Do Credit Monitoring Services Work?
Consumers concerned with the risk of identity theft often ask whether automated credit monitoring services work. The answer to this tricky question depends on the completeness and timeliness of the services provided as well as the effectiveness of consumer responses to the reported changes in the credit reports.
Let’s first establish how credit monitoring services work and what we mean by completeness and timeliness of the credit monitoring services as well as how we can overcome any shortcomings on the part of service providers. When we speak about the completeness of the automated credit monitoring and reporting process, we are referring to the notification of all changes reflected in all of our credit reports. The question we have to ask ourselves as consumers of automated credit monitoring services is whether we are receiving all credit change notifications. Is it possible that the monitoring systems fail to detect and/or report a credit change? The answer is probably yes as we understand the inherent limitation of all systems. The second question we have to ask ourselves is whether credit report changes are detected and reported timely as they appear in the credit reports. The entire credit report change notification process can be compromised if the service provider systems fail to detect all credit report changes and fail to report detected changes on a timely basis. As consumers, we do not have information regarding the credit monitoring service provider system and process performance as well as the sources from which the systems pull the information. For example, how do we know whether the credit monitoring systems obtain credit change information from one source or multiple sources such as all credit reporting agencies? In summary, we have to assume that the completeness and timeliness of the credit change notification process may be adversely impacted by various causes such as system glitches, inadequate processes, and lack of complete sources of information. We can address such potential shortcomings through regular retrieval and review of our credit reports. Learn how to get free credit reports by law.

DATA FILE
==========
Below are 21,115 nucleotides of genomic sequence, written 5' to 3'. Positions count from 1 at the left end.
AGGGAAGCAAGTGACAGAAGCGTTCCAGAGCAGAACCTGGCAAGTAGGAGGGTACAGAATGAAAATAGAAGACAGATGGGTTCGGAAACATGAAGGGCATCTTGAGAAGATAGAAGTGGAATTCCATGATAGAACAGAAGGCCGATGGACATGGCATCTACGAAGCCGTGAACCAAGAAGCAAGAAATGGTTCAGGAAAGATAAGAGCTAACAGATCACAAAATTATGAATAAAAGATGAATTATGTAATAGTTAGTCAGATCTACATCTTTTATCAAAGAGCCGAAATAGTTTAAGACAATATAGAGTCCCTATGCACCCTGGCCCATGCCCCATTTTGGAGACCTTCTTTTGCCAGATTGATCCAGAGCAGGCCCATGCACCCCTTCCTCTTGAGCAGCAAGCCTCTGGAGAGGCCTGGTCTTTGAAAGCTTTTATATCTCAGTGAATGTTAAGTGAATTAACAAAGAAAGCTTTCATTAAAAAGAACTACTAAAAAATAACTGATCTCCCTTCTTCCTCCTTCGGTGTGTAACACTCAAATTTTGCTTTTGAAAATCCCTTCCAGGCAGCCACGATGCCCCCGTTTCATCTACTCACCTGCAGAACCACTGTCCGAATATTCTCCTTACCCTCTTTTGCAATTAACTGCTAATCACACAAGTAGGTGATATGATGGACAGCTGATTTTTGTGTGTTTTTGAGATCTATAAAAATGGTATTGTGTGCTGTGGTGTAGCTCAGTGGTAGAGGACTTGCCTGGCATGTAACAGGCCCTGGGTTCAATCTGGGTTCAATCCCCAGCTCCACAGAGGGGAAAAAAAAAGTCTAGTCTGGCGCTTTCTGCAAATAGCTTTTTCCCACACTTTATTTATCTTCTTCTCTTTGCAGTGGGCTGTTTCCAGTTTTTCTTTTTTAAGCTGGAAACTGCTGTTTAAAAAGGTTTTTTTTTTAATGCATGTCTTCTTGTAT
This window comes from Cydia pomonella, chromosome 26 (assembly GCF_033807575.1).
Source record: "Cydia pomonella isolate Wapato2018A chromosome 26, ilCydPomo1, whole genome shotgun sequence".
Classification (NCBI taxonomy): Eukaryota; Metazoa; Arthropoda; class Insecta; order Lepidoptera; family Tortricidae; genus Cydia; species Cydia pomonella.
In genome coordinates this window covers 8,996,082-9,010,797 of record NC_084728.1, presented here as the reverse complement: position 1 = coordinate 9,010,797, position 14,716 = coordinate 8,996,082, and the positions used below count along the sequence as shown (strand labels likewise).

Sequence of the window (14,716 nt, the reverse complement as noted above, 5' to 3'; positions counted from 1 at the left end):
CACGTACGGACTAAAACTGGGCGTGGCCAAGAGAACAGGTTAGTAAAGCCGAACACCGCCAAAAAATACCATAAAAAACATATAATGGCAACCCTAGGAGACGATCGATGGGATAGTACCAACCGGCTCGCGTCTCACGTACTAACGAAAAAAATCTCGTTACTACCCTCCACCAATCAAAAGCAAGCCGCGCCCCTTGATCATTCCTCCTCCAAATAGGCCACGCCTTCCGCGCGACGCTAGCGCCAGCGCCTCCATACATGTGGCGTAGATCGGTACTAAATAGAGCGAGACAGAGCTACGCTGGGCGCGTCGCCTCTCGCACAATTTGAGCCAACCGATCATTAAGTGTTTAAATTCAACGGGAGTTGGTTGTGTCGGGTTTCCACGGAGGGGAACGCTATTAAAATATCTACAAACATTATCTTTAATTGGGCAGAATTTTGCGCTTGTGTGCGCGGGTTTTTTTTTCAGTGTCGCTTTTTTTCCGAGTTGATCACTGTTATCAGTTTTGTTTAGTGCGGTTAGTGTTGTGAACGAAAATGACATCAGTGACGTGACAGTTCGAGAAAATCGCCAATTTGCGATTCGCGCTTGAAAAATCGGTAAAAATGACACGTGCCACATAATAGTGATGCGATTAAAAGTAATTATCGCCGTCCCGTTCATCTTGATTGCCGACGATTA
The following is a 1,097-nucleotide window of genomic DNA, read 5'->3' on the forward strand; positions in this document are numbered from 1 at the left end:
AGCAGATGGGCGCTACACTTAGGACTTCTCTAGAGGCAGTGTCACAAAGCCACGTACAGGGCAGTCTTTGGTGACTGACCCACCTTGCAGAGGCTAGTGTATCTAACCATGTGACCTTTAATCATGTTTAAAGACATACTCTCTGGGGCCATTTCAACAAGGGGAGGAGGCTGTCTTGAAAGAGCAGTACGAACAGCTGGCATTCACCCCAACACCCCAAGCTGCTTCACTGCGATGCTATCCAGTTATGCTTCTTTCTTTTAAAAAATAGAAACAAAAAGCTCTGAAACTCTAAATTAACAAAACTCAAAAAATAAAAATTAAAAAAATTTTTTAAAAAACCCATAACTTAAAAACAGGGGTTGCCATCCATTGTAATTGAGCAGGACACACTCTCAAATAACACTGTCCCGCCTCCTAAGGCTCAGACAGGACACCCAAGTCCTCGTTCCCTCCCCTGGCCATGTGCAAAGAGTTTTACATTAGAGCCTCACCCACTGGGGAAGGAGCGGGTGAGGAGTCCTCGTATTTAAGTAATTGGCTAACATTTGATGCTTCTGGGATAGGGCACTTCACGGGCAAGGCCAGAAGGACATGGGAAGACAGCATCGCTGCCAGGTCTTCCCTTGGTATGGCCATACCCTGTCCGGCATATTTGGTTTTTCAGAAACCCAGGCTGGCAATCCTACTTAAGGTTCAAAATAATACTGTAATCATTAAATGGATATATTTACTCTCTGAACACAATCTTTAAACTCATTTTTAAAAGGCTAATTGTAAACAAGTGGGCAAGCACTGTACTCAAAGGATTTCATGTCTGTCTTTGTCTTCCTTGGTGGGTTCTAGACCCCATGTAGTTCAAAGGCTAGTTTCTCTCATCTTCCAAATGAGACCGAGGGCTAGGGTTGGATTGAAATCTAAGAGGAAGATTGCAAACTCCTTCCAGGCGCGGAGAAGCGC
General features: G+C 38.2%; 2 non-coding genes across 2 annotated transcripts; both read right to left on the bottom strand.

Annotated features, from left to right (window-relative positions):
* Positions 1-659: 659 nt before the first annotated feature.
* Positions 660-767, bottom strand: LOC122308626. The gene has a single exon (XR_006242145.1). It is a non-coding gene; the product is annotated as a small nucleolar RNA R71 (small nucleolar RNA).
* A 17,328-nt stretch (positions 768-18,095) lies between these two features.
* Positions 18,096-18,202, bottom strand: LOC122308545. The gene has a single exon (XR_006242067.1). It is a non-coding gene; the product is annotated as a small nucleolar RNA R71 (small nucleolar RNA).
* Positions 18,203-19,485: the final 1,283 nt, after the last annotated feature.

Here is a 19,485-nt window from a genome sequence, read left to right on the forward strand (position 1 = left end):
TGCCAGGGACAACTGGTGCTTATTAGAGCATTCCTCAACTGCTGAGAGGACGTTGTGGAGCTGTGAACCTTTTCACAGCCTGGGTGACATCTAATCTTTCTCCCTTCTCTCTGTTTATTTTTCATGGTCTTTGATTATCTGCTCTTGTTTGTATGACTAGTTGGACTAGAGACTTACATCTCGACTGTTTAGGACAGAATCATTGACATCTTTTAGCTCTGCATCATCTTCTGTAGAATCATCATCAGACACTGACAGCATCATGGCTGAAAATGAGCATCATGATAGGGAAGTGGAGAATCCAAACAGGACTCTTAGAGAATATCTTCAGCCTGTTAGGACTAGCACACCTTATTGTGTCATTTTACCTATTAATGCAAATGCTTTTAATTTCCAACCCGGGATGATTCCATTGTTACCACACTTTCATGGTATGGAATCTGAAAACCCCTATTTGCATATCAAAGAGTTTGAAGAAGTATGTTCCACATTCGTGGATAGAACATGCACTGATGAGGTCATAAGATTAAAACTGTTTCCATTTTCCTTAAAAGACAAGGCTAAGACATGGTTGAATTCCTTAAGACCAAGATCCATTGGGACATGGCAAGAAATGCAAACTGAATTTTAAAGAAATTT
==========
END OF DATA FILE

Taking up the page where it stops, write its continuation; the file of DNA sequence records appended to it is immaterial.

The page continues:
The second part of this essay in addressing whether credit monitoring services work relates to the responsibilities of consumers. When concerned about identity theft, most people rush to the Internet and sign up with the cheapest or the first identity theft protection company that they come across on the first page of the search engine. The lack of consumer knowledge regarding the service quality of the identity theft protection company as well as consumer responsibilities following receipt of credit change notifications is the second point of failure in the identity theft protection process. Once the service quality of the service provider is assured through referrals, online reviews or direct questioning of the company representatives, consumers can sign up to receive credit change notifications, however, consumer responsibility does not end with the service provider selection. Consumers must follow-up with all credit changes reported by the system to ensure the changes are valid. In most cases, the credit changes reported relate to the consumer activities, however, they still need to be verified. And if a change is not recognized, consumers must promptly follow up with the creditor, credit reporting agency and the identity theft protection company.
From a budget standpoint, if you lack the financial resources to sign up for automated credit change notifications, do not be alarmed because although automated credit change notification is nice to have, it is not required for an effective identity protection. Consumers can download and review their credit reports every few months from one of the credit reporting agencies at no charge to detect unauthorized activities.
If you are not satisfied about how your current or potential credit monitoring services work, monitor your credit reports yourself.